Photos of Feng Jianmei on her hospital bed after a forced abortion have been circulating on the web. The photos were taken by her sister who in turn contacted the media about the story. The photos originally appeared in a local newspaper report online and then they were picked by netizens and distributed online.
Updated at 10:33 p.m. ET: China state media says city officials have apologized to Feng Jiamei and suspended three officials, the BBC reported.
Xinhua news said the Ankang city government will urge the county government to review its family planning operations, according to the BBC report.
BEIJING – Feng Jianmei says she was manhandled by seven people, some of them local family planning officials, some of whom she didn’t know.
Feng, 22 years old and seven months pregnant, was dragged out of her relative’s home, carried and shoved into a van that headed straight to a hospital on June 2, she told NBC News in phone interview.
She was blindfolded, thrown on a bed, and forced to sign a document that she couldn’t read with the blindfold still on her eyes. Then two shots were injected into her belly. Thirty hours later, on the morning June 4, she gave birth to a dead baby girl.
Feng is one of the many Chinese women who have been forced to have abortions under China’s strict one-child-only policy started in late 1970s to contain the country’s fast growing population, which has now topped 1.3 billion people.
China’s long time Communist leader Chairman Mao Zedong originally encouraged women to have as many children as possible during the Cold War-era when human power was believed to be an important force if war broke out. But the country’s rulers soon found it too difficult to feed the huge population – so they adopted a harsh policy that allows urban citizens to have only one child, and rural couples to have two, if the first child is a girl.
The policy has been carried out for more than three decades despite public opposition, from human rights activists to ordinary people. Thousands of years of Chinese culture fostered the belief that “more children is more blessing,” especially in remote and rural areas where the elderly lack adequate social benefits and depend on children as they grow old.
Government family planning officials are also under pressure to make sure their constituencies follow the quota of babies allowed. When there’s no clear law telling them what they can and cannot do, forced abortions, often on late-terms pregnancies, have become the norm, particularly for the poor who are unable to pay the hefty fines to have additional children.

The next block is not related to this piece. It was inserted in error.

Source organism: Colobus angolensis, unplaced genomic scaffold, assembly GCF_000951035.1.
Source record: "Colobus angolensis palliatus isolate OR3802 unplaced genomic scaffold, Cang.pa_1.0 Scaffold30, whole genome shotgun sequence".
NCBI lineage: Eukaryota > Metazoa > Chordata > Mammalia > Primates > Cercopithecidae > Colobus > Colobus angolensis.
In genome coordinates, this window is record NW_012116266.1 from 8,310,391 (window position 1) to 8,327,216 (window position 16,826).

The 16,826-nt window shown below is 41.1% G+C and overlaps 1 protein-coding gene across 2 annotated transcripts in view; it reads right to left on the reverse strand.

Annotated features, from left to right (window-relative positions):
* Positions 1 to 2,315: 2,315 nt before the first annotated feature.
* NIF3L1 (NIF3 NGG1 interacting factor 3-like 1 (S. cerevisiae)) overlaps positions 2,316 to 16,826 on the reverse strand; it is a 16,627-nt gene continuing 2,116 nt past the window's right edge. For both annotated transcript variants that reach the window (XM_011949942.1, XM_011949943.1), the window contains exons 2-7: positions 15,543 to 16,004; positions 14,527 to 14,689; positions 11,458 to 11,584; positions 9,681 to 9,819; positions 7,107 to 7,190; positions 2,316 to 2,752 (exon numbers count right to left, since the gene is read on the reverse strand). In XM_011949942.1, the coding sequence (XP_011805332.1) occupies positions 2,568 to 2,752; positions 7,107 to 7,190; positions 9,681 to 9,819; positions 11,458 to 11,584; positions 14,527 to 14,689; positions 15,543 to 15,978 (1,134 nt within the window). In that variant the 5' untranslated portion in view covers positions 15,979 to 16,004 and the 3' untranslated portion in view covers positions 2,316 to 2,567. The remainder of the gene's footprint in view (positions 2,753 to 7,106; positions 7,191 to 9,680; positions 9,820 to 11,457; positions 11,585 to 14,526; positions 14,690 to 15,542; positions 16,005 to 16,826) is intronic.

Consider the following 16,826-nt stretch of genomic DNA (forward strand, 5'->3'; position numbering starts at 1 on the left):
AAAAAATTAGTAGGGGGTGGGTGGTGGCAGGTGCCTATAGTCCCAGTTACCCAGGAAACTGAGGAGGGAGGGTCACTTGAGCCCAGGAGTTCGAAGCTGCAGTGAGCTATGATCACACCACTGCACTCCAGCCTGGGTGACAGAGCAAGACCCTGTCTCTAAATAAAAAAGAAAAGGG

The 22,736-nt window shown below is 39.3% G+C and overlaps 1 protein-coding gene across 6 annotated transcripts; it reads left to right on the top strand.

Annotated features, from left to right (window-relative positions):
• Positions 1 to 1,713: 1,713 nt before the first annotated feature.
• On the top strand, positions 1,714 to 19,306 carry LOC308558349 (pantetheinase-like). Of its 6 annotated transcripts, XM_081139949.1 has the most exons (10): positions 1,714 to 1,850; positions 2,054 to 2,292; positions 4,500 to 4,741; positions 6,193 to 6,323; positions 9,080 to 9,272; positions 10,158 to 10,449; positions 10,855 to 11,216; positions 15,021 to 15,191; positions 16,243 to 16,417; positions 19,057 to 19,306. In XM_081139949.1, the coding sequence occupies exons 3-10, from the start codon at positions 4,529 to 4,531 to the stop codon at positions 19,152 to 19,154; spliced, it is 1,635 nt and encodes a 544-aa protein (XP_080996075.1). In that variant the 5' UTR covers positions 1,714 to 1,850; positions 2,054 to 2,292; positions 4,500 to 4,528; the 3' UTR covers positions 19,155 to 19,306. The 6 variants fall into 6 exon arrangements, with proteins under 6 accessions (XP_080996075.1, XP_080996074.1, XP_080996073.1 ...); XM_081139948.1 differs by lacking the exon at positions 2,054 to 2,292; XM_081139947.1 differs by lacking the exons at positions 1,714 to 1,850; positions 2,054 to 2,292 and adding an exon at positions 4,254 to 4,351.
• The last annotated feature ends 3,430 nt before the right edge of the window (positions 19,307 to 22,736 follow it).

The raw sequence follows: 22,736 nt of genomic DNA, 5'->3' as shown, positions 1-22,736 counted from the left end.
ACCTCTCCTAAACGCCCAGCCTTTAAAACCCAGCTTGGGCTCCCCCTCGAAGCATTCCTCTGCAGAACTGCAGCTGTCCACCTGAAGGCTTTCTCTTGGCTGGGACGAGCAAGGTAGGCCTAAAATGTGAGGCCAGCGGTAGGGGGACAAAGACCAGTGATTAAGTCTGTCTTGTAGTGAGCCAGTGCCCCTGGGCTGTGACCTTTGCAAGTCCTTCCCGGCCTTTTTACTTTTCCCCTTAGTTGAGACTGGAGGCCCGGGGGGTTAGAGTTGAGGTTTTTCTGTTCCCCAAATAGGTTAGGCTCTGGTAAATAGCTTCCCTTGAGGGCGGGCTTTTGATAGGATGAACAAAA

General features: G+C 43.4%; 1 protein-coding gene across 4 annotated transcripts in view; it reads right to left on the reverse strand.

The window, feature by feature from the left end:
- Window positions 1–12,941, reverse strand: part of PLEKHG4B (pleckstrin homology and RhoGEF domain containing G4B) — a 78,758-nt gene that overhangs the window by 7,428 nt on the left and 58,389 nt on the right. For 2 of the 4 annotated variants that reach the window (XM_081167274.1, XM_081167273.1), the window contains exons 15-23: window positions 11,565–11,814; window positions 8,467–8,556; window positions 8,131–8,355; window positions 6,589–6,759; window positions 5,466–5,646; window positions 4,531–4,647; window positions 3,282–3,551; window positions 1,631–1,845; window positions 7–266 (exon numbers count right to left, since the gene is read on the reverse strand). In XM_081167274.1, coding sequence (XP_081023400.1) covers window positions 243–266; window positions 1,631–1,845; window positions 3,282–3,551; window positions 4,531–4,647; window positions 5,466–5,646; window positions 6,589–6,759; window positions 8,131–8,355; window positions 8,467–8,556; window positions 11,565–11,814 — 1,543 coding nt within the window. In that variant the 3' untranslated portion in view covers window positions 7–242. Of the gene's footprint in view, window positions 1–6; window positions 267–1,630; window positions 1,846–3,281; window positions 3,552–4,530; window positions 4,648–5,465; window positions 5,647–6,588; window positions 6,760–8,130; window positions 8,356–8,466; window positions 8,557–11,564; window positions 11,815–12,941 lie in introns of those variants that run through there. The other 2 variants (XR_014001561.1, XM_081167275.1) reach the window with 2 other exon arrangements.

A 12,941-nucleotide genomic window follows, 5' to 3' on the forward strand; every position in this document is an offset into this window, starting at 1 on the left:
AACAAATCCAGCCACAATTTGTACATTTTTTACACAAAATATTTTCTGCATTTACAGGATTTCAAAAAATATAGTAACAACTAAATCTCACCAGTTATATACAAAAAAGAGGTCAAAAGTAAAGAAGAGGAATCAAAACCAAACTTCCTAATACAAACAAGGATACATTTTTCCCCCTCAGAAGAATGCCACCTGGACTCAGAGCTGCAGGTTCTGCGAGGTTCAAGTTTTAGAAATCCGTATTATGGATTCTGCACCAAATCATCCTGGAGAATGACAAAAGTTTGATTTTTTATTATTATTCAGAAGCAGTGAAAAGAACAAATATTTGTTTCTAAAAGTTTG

Advocates on behalf of these women are usually ignored or face government repression. For example, Chen Guangcheng, the famous blind lawyer and human rights activist, represented victims of family planning abuse in Shandong Province. Chen was jailed for four years for his advocacy and put under house arrest until he recently escaped illegal detainment and fled to the U.S. last month.
There are no official figures of how many women in China unwillingly terminate pregnancies every year. “All Girls Allowed,” an organized founded by former 1989 student protest leader Chai Ling, claims there are 1.3 million forced abortions annually.
‘How can I agree to do that, as a mother?’
Feng Jianmei didn’t realize she wasn’t allowed to have a second child (her first daughter was born in 2007) since everyone else around her was permitted to have a second child. Both she and her husband Deng Jiyuan took for granted that they would have the same right. But the family planning office in Zengjiazhen, a small town in Shaanxi province in the heart of China, thought differently.
Through a rigorous and rigid household registration system designed to control population movement, the central government classifies all its citizens as either city dwellers or rural peasants. The registration, also known in Chinese as hukou, determines not only a citizen’s residence but also what kind of social services individuals are eligible for.
It is very difficult to change one’s hukou although there are many ways, including marrying a person with a different registration status, applying for a new status through one’s job, or paying an enormous sum of money.
The local family planning office decided that Feng wasn’t allowed to have a second child because she didn’t have the necessary permit – apparently she had failed to relocate her hukou to Zengjiazhen when she moved from her original province of Inner Mongolia.
But the couple says they had no idea their plan to have a second child was connected with Feng’s hukou.
They were given another option that would solve the problem: pay a fine of $6,400. But that was an impossible amount for the couple to afford – Deng is a migrant worker and Feng is a farmer.